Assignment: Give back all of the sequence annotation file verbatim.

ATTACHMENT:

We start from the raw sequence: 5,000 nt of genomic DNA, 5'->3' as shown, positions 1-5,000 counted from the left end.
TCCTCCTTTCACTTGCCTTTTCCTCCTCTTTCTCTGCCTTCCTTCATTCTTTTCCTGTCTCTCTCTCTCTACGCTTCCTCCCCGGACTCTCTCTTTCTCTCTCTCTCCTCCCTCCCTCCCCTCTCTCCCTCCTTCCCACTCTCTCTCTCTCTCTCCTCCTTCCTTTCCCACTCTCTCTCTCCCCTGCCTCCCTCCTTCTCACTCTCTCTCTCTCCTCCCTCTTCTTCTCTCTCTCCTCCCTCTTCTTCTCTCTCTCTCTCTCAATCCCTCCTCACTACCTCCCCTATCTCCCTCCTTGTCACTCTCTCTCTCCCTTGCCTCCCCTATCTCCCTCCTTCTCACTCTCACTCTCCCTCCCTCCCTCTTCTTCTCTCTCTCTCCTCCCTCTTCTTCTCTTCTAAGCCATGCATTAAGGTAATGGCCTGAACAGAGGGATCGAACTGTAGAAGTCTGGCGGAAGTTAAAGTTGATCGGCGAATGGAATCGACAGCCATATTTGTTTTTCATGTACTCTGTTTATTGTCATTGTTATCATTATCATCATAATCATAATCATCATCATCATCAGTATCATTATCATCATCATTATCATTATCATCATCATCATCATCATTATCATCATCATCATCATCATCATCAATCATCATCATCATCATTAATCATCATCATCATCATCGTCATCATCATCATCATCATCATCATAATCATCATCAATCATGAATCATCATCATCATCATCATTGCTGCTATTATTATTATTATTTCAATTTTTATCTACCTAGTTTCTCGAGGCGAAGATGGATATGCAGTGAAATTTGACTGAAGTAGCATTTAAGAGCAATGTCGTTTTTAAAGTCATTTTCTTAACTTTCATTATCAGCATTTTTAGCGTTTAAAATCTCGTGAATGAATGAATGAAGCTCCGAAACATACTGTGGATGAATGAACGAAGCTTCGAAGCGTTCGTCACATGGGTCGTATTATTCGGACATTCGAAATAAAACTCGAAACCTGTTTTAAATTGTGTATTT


We start from the raw sequence: 5,000 nt of genomic DNA, 5'->3' as shown, positions 1-5,000 counted from the left end.
TCCTCCTTTCACTTGCCTTTTCCTCCTCTTTCTCTGCCTTCCTTCATTCTTTTCCTGTCTCTCTCTCTCTACGCTTCCTCCCCGGACTCTCTCTTTCTCTCTCTCTCCTCCCTCCCTCCCCTCTCTCCCTCCTTCCCACTCTCTCTCTCTCTCTCCTCCTTCCTTTCCCACTCTCTCTCTCCCCTGCCTCCCTCCTTCTCACTCTCTCTCTCTCCTCCCTCTTCTTCTCTCTCTCCTCCCTCTTCTTCTCTCTCTCTCTCTCAATCCCTCCTCACTACCTCCCCTATCTCCCTCCTTGTCACTCTCTCTCTCCCTTGCCTCCCCTATCTCCCTCCTTCTCACTCTCACTCTCCCTCCCTCCCTCTTCTTCTCTCTCTCTCCTCCCTCTTCTTCTCTTCTAAGCCATGCATTAAGGTAATGGCCTGAACAGAGGGATCGAACTGTAGAAGTCTGGCGGAAGTTAAAGTTGATCGGCGAATGGAATCGACAGCCATATTTGTTTTTCATGTACTCTGTTTATTGTCATTGTTATCATTATCATCATAATCATAATCATCATCATCATCAGTATCATTATCATCATCATTATCATTATCATCATCATCATCATCATTATCATCATCATCATCATCATCATCAATCATCATCATCATCATTAATCATCATCATCATCATCGTCATCATCATCATCATCATCATCATAATCATCATCAATCATGAATCATCATCATCATCATCATTGCTGCTATTATTATTATTATTTCAATTTTTATCTACCTAGTTTCTCGAGGCGAAGATGGATATGCAGTGAAATTTGACTGAAGTAGCATTTAAGAGCAATGTCGTTTTTAAAGTCATTTTCTTAACTTTCATTATCAGCATTTTTAGCGTTTAAAATCTCGTGAATGAATGAATGAAGCTCCGAAACATACTGTGGATGAATGAACGAAGCTTCGAAGCGTTCGTCACATGGGTCGTATTATTCGGACATTCGAAATAAAACTCGAAACCTGTTTTAAATTGTGTATTT